If you are looking for an answer to the question What is Artificial Intelligence? and you only have a minute, then here's the definition the Association for the Advancement of Artificial Intelligence offers on its home page: "the scientific understanding of the mechanisms underlying thought and intelligent behavior and their embodiment in machines."
However, if you are fortunate enough to have more than a minute, then please get ready to embark upon an exciting journey exploring AI (but beware, it could last a lifetime) …
Billionaire Elon Musk confirmed that he exited OpenAI, an artificial intelligence research group, on "good terms" amid disagreements with team members over the project's direction. Musk also cited a desire to focus on "solving a painfully large number of engineering and manufacturing problems at Tesla (especially) and SpaceX." On Twitter, Musk suggested he had encountered some conflicts of interest because Tesla was competing for some of the same people that OpenAI wanted to recruit. "I didn't agree with some of what OpenAI team wanted to do. Add that all up, and it was just better to part ways on good terms."
Amazon said on Friday it would lead a $700 million investment in U.S. electric pickup truck startup Rivian, in the e-commerce giant's biggest bet on technologies with potential to reshape the automotive sector. The deal represents a major endorsement of Rivian's electric vehicle technology by the world's largest online retailer, which is looking for ways to boost the speed and reduce the cost of its deliveries. Reuters reported on Tuesday that Amazon and General Motors were in talks to invest in Rivian. Amazon is leading a $700 million investment in electric pickup startup Rivian, in the tech giant's biggest bet on technologies with potential to reshape the automotive sector. GM's talks with Rivian about an investment are continuing and any deal would be announced at a later date, people familiar with the talks said on Friday.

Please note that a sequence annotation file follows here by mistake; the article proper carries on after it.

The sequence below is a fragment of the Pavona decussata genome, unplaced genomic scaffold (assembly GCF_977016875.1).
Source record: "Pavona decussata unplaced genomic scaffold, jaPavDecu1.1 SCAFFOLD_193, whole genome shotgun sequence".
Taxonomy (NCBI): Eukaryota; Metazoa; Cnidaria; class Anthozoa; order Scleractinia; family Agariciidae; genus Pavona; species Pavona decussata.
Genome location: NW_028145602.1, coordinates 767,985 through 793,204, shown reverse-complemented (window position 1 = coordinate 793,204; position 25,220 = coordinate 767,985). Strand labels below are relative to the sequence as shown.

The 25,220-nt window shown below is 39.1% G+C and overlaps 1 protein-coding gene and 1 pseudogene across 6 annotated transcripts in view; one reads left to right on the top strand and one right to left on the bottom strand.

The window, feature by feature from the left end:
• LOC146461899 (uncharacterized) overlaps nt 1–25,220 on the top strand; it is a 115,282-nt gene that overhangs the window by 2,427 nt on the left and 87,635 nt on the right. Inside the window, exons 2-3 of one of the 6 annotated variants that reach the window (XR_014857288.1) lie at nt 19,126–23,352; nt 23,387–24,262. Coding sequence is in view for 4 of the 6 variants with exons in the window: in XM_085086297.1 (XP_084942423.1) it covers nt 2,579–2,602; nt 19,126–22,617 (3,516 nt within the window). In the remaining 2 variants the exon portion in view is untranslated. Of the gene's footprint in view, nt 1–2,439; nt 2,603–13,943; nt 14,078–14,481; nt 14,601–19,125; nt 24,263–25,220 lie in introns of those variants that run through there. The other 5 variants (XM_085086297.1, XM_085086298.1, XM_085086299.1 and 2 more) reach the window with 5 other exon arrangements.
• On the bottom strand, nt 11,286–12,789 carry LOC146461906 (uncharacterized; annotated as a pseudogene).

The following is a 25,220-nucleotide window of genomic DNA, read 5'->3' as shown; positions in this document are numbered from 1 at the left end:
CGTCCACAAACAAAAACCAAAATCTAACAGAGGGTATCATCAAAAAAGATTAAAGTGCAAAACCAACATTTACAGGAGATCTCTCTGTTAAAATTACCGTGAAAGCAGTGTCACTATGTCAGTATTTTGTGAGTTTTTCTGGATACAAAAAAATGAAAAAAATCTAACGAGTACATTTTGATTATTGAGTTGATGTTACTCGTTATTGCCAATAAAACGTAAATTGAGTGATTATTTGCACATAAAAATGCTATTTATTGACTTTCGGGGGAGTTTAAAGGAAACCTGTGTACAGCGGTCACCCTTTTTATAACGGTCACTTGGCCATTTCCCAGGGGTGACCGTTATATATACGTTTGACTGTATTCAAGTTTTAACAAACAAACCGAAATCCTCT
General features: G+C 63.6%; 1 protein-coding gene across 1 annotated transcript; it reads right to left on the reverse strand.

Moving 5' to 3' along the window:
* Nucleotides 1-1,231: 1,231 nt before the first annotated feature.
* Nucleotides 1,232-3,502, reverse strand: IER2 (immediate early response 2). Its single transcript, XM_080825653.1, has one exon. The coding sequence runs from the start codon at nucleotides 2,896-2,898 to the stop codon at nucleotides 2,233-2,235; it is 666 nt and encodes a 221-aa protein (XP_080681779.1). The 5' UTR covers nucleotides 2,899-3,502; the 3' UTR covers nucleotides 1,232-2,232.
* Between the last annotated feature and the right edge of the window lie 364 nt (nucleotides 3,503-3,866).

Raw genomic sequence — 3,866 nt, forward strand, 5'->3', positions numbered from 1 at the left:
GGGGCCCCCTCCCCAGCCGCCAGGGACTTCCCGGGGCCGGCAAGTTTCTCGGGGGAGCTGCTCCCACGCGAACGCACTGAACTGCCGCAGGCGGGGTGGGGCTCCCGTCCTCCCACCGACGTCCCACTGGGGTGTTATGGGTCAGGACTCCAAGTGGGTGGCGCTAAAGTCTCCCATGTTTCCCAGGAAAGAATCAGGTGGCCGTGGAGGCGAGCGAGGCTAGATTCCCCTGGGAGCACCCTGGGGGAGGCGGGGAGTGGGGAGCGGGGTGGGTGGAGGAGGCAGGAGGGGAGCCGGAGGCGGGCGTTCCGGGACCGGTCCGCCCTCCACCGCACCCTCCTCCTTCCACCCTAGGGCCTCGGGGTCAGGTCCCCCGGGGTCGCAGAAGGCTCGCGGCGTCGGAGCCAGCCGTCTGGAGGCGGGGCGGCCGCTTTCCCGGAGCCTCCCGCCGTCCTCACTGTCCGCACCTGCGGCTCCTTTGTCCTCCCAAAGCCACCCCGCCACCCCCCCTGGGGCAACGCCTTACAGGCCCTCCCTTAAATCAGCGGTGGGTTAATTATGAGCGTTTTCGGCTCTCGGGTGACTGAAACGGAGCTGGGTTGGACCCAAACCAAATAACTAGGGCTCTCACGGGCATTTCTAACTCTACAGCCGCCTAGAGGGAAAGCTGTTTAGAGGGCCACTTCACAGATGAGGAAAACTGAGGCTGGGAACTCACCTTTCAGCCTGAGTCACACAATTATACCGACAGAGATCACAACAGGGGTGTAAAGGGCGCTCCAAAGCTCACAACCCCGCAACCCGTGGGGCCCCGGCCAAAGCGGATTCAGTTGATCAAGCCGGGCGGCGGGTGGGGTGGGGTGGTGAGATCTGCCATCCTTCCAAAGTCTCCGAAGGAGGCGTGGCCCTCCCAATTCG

It turns out that a heavily cited safety stat that Tesla received from the National Highway Traffic Safety Administration (NHTSA) back in 2017 isn't so accurate based on findings from a research group that got their hands on Tesla crash data. Following a deadly Tesla crash involving Autopilot, Tesla's semi-autonomous advanced driver assistance system, a 2017 federal report found that Autopilot led to a 40 percent crash reduction. But last week a small research group finally obtained most of the data NHTSA used to reach that number and found the underlying data was severely flawed. The discovery confirms what the group, Quality Control Systems Corp., and others like this report from Wired last May suspected. People had been skeptical of the data for a long time.
Autonomous driving technology promises to unleash sweeping changes on our society. However (perhaps fortunately), it's likely to be some time before self-driving cars become frequent sights on the roads. Boosters tend to see autonomy as an unmitigated boon, but some of their assumptions are yet to be proven -- the technology has the potential to reduce crashes, but we won't know if they do so in the real world until autonomous vehicles (AVs) have been in widespread use for at least a year or two. When it comes to some of the other rosy predictions, evidence to the contrary is already emerging -- in some areas, ride-sharing services such as Uber have increased road traffic, reduced demand for public transport, and encouraged sprawl. If Transportation as a Service (TaaS) does make mobility a lot cheaper and more convenient, common sense dictates that people will use a lot more of it.
Netflix has helped change the way we watch television and film, further weakening our reliance on traditional TV schedules and providing a cheaper alternative to a cinema trip. It invested massively in shows such as The Crown, Stranger Things and House of Cards to drive subscriber growth. It is now spending money on locking in talent, including Grey's Anatomy creator Shonda Rhimes and Ryan Murphy, the producer behind American Horror Story, to try to ensure its supply of high-quality content. This comes at a cost: content, marketing and other expenses are thought to have exceeded subscriber revenue by at least $3bn last year. Net debt was $8.34bn at the end of September.